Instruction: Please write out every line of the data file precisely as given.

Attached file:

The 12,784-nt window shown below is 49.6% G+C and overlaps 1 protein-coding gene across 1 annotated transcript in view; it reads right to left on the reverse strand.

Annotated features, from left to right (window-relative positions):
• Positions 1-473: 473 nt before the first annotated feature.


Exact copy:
The 12,784-nt window shown below is 49.6% G+C and overlaps 1 protein-coding gene across 1 annotated transcript in view; it reads right to left on the reverse strand.

Annotated features, from left to right (window-relative positions):
• Positions 1-473: 473 nt before the first annotated feature.